MARSHALL, Texas — Before the invention of photography, the story of war and battles were told through the imagination of artists, many of whom never served a day in uniform.
Their works of art, brightly colored with heroic images of war heroes, romanticized the "universe of battle."
Ask any soldier brave enough to don a uniform and head into battle, their experience may paint a totally different picture. Their pictures may be darker in color, with ghostly images of loss and struggle to persevere.
Bob Snead, a veteran whose tours of duty included a stint in the Vietnam War, captured the struggles of the common soldier through the eyes of the famed 'Buffalo Soldiers'.
"I was in the army and I worked as a draftsman," Snead said regarding one of his first positions in the military. "Because of my art background, I was totally fit for that."
He served in the military for nearly three decades, from 1954 until 1982.The retired veteran was also a dual-rated pilot, who earned 41 air medals, three Purple Hearts, and a host of other accolades.
While in the military, he continued to foster his love for art, painting his first piece, 'The Buffalo Soldier' before he left for Vietnam.
Most of Snead's artwork captures major milestones of the first black men in the military.
His latest exhibit, highlights the 'Buffalo Soldiers'. The group of men belonged to six all-black regiments created in the 1866, who despite facing obvious racism courageously helped rebuild the country following the Civil War.
"It's not black history, it's American history," Snead said, while discussing the importance of the 'Buffalo Soldiers'.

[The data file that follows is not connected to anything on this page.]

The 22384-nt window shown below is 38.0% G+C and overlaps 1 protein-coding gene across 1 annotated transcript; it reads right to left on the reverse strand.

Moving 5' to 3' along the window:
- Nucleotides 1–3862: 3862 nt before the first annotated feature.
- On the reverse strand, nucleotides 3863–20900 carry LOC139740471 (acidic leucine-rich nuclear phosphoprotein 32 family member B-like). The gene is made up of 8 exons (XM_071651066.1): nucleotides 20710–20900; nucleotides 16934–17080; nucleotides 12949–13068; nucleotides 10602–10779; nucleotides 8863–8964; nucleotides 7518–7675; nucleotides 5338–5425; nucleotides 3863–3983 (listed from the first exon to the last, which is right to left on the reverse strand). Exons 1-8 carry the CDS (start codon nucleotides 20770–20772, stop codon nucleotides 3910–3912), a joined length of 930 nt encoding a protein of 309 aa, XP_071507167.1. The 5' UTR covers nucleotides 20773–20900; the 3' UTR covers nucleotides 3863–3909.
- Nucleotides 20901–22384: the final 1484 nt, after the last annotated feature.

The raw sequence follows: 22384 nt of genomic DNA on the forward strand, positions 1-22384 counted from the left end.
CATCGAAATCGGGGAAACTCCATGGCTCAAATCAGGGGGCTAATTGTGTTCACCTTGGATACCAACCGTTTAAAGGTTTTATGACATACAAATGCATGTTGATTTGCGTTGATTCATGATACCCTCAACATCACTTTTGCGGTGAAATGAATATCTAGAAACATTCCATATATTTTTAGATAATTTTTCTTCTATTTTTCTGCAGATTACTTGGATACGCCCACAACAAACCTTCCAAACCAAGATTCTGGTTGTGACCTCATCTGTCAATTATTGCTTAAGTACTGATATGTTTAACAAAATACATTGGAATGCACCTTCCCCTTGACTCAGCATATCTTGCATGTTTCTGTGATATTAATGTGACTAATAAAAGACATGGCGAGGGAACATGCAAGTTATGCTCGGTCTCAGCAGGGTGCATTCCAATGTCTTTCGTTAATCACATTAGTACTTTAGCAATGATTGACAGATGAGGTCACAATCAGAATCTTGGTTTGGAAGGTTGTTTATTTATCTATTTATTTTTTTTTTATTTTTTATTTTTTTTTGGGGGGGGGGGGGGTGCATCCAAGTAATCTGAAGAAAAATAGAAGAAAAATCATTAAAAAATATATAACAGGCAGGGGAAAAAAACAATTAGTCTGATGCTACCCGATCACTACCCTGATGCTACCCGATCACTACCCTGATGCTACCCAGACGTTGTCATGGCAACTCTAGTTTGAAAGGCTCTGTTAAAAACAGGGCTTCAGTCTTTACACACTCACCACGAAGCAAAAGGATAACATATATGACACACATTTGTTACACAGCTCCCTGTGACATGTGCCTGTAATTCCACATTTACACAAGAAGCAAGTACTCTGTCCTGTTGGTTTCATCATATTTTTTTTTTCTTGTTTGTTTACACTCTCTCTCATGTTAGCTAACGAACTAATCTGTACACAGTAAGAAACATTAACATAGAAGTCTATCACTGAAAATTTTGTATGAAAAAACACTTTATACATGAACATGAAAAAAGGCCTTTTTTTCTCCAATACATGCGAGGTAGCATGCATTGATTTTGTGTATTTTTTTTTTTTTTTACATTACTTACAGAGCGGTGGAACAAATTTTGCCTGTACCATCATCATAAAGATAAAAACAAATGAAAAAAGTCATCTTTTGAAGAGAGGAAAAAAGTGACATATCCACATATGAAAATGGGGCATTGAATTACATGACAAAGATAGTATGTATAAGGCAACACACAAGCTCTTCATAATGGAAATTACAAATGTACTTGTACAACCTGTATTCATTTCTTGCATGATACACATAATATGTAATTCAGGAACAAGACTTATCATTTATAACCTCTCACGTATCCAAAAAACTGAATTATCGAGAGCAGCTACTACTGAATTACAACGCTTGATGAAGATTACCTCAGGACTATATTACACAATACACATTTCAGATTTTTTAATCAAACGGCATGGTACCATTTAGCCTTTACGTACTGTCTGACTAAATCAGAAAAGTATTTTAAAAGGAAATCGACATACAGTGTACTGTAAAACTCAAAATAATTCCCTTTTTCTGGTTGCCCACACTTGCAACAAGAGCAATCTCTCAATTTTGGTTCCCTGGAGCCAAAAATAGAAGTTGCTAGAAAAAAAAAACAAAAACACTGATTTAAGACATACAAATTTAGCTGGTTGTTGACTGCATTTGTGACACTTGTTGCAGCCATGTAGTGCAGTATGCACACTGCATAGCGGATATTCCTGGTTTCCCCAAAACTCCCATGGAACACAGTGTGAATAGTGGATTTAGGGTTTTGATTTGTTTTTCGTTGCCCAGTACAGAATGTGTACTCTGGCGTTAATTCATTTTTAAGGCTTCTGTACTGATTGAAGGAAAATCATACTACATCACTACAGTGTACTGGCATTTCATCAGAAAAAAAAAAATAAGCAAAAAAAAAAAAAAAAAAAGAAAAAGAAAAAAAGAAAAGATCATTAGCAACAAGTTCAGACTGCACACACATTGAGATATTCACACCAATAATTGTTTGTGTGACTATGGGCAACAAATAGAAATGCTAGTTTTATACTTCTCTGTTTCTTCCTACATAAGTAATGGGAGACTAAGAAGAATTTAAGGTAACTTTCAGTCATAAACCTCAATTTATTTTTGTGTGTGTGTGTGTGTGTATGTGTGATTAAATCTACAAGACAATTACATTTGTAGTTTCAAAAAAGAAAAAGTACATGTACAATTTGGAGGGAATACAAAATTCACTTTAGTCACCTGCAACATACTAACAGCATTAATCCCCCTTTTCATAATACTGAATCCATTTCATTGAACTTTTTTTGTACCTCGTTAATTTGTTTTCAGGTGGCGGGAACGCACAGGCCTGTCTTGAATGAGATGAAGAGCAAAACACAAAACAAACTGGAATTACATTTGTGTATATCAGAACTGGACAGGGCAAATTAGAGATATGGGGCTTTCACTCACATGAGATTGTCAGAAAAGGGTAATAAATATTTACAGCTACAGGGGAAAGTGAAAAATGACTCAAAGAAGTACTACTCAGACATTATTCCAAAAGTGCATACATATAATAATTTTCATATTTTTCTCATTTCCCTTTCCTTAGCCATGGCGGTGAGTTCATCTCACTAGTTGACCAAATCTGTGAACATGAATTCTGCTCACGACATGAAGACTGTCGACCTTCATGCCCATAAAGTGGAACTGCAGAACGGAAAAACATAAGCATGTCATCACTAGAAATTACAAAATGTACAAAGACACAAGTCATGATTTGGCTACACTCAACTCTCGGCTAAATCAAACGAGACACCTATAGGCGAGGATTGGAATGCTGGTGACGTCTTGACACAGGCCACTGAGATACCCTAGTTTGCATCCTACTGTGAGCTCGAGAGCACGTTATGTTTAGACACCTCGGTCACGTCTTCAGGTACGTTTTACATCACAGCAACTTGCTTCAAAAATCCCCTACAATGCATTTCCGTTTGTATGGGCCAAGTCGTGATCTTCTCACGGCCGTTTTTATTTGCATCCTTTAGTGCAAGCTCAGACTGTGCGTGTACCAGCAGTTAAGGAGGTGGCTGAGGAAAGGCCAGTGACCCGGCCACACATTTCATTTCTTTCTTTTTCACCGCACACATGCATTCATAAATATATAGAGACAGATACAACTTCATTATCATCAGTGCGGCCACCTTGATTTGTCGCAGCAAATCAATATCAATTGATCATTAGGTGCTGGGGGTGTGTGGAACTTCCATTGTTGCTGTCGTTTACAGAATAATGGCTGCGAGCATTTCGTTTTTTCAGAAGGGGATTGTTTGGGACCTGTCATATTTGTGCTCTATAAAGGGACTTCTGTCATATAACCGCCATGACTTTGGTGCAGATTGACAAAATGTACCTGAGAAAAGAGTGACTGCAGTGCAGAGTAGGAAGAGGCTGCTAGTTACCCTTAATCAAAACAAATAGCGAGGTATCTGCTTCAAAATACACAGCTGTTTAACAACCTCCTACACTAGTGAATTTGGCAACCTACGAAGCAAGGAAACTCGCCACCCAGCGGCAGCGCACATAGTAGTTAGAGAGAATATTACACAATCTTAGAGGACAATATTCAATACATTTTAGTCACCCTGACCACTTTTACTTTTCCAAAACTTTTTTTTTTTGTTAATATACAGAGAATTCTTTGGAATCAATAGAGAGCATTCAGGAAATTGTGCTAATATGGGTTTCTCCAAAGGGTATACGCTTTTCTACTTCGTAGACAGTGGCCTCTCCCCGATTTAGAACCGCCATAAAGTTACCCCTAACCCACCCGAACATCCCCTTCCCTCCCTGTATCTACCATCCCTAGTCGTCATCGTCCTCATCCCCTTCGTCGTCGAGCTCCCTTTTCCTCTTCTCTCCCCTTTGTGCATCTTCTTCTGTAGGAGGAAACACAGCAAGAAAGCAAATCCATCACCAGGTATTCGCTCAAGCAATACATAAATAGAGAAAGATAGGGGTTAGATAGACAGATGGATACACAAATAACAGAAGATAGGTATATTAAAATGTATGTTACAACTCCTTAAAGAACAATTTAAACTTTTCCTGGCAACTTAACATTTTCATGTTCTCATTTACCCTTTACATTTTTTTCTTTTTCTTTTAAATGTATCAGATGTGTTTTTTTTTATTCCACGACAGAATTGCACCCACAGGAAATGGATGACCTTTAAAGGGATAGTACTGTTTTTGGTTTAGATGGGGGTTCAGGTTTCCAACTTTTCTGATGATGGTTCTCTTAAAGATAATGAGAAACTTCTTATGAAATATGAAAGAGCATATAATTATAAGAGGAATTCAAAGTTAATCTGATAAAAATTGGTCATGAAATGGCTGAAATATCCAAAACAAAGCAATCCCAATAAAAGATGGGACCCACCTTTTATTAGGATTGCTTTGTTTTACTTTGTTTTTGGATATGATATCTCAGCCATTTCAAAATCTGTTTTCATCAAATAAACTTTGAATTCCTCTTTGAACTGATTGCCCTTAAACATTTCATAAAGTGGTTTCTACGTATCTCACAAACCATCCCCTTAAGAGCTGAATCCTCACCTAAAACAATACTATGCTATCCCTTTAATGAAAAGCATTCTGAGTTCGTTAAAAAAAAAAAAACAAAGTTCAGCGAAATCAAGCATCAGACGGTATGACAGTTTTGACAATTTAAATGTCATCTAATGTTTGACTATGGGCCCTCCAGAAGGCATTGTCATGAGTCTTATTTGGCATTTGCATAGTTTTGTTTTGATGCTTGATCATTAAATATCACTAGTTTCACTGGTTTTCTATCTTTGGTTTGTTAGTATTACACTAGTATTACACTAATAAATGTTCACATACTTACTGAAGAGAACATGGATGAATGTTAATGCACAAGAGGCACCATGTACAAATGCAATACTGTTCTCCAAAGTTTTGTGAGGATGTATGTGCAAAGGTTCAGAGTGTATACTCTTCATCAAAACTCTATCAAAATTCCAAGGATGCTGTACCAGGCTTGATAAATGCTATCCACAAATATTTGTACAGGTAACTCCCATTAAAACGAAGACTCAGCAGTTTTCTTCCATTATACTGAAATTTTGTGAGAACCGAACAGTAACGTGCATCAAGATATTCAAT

He said he didn't learn about the group of men until 1956, two years after he joined the military.
"I was absolutely flabbergasted, I was so fascinated," he added. "I said, I have got to tell this story and the best way for me to tell this story is to paint."
Utilizing his love for art, he began to tell the story of the 'Buffalo Soldier.'
According to Snead, his paintings hang in the Texas Governor's Mansion, as well as around the world.
As an artist, Snead has many accolades and his credentials are numerous, but his latest diagnosis may prove to be one of his toughest tests thus far.
"In 2015, I was diagnosed with Stage Four colon cancer," he said.
That's what brought Snead to East Texas, and for the sake of this article, what brought his timeless artwork to Marshall, a city that he says will likely be the final place he'll show his current exhibit.
"The one thing I know for sure is that there is only going to be one place in East Texas for my art, and that's this gallery," he said. "I'm not going to go to Longview to set up anything."
Snead's 'Buffalo Soldiers' exhibit is currently on display at the Michelson Museum of Art and will remain there until March 15.
He says he's only showcasing his artwork to encourage others to learn about the 'Buffalo Soldiers' and the role they played in American history.
"This is your history and you should enjoy it," Snead said. "This is for your enjoyment only, that's the only reason I put this together is for people to enjoy it."
He also emphasized that people should not feel obligated to purchase a piece, instead, he wants the community to come and enjoy the exhibit while, "learning this slice of history, because it's our history, all of us."
IF YOU GO:
You can view the exhibit during the hours listed below, however Snead will host an artist reception, Tuesday, March 5 from 4:30 to 6:30 p.m. at the Michelson Museum of Art.
Tuesday to Friday 10am to 4pm
Saturday 1pm to 4pm
Phone Number: 903-935-9480
216 North Bolivar Street
Marshall, Texas 75670
IF YOU MISS THE EXHIBIT:
You can reach out to Shelly at the Marshall Frame Gallery to discuss viewing options. Snead said the Marshall Frame Gallery will be the only place you can view some of the pieces following the exhibit's stint at the Michelson Museum.
Phone Number: 903-935-9480